Healthy relationships, whether they are romantic or not, have certain components that contribute to their foundation. Qualities that make up healthy relationships include:
Direct communication that uses "I" messages which allow each person to take responsibility for his or her feelings, thoughts and behaviors. For example, "I feel hurt when you look the other way when I am telling you something" as opposed to a "you" messages, such as "you are so inconsiderate, you never listen when I am talking". Healthy communication is non-blaming and non-shaming and it involves communicating directly to the person. Indirect communication expects someone else to read your mind and creates confusion.
Having a clear understanding that each person in a relationship is a separate individual and each can perceive things differently without expecting the other to see things the way they do. On the same note, having the understanding that each person in the relationship is responsible for his/her own behavior and for communicating his/her own needs and wants.
An awareness that the person you are in a relationship with would not intentionally harm you emotionally or physically, as well as a sense that you can trust their words to agree with their actions. For example, if your partner says they will not tell anyone about your situation and keeps it in confidence, then they have been dependable, and you will feel confident about relying on them in the future. In addition, trust occurs in relationships when each person involved is consistent. It is hard to trust someone who treats you well one day and is critical and volatile the next. Healthy relationships welcome consistency.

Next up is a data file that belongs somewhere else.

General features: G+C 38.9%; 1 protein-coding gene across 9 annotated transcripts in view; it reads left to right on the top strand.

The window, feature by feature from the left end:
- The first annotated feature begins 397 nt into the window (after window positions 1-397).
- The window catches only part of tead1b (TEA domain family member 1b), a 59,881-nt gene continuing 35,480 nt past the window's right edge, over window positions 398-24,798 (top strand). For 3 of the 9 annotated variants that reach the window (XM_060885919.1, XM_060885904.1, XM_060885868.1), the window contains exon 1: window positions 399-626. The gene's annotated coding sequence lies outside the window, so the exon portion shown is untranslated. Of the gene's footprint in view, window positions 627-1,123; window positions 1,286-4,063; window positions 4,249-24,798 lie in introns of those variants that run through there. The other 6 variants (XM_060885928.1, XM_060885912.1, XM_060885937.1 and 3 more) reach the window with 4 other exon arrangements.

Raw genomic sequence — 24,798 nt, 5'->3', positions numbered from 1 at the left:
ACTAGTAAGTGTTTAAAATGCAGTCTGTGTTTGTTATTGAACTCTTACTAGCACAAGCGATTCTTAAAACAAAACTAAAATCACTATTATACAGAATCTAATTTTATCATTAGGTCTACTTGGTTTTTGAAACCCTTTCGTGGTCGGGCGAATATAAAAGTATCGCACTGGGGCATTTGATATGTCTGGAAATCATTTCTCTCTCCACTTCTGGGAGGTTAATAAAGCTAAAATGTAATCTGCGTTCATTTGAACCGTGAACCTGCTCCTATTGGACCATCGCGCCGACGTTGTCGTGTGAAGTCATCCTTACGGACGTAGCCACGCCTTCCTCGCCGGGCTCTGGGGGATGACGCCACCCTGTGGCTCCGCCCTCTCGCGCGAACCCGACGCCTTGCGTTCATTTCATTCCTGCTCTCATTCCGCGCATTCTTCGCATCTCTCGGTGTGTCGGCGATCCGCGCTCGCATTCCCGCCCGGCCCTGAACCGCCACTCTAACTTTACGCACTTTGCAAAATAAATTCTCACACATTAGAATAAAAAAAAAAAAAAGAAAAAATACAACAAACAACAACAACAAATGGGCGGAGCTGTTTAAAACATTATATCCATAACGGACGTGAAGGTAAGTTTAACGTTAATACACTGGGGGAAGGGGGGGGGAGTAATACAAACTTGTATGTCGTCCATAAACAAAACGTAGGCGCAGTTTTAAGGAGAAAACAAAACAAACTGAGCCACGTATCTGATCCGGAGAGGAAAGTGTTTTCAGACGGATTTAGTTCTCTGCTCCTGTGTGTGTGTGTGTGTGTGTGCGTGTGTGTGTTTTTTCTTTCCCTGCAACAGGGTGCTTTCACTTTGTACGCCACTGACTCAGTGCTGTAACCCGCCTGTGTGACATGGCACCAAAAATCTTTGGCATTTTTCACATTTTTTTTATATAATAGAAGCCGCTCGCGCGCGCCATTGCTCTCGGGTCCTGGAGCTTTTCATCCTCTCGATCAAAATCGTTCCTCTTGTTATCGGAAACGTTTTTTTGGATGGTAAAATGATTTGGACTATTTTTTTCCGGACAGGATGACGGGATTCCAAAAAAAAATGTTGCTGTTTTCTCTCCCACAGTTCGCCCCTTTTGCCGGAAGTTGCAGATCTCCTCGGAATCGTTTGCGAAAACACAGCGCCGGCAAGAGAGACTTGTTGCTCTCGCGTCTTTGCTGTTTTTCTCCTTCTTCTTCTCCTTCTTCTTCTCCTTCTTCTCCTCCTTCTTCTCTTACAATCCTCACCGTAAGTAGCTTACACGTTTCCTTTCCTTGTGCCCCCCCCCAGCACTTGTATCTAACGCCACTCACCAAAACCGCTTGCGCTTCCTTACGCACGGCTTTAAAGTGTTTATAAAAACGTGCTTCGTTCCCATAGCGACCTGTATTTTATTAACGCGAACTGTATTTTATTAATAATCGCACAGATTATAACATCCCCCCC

A mutual appreciation of each other's strengths and weaknesses and a sensitivity to the needs and values of one another. This involves viewing the relationship as important and as something of value to be honored and treated with care.
Enjoying common activities and hobbies as well as sharing common values. For example; enjoying nature, art, music, athletics, children, etc.
An intimate relationship means that you have a relationship with another person where you give and are given validation, understanding, and a sense of being valued intellectually, emotionally and if intimate, physically. The more each person is willing to share, and be shared with, the greater the intimacy. A quote from Janet Woititz's book Struggle for Intimacy, "You know that you are in a healthy, intimate relationship when you have created an environment where:
a) I can be me
b) You can be you
c) We can be us
d) I can grow
e) You can grow
f) We can grow together
These boundaries are important for long-term romantic relationships, as it is easier for boundaries to become diffused when people are romantically involved. In order for romantic relationships to be healthy, it is vital that each individual maintain friends and activities outside the relationship, as well as have quality time together. This helps each individual maintain his or her own identity and sense of self, which in turn enhances the relationship.
If you find yourself in a pattern of choosing relationships that are unhealthy,seeking counseling can help to develop a clearer understanding of the reasons why you may be making such choices, such as low self-esteem, family background, etc.
For counseling appointments on campus, please call:
SBCC Personal Counseling Health & Wellness
(805)965-0581 ext. 2298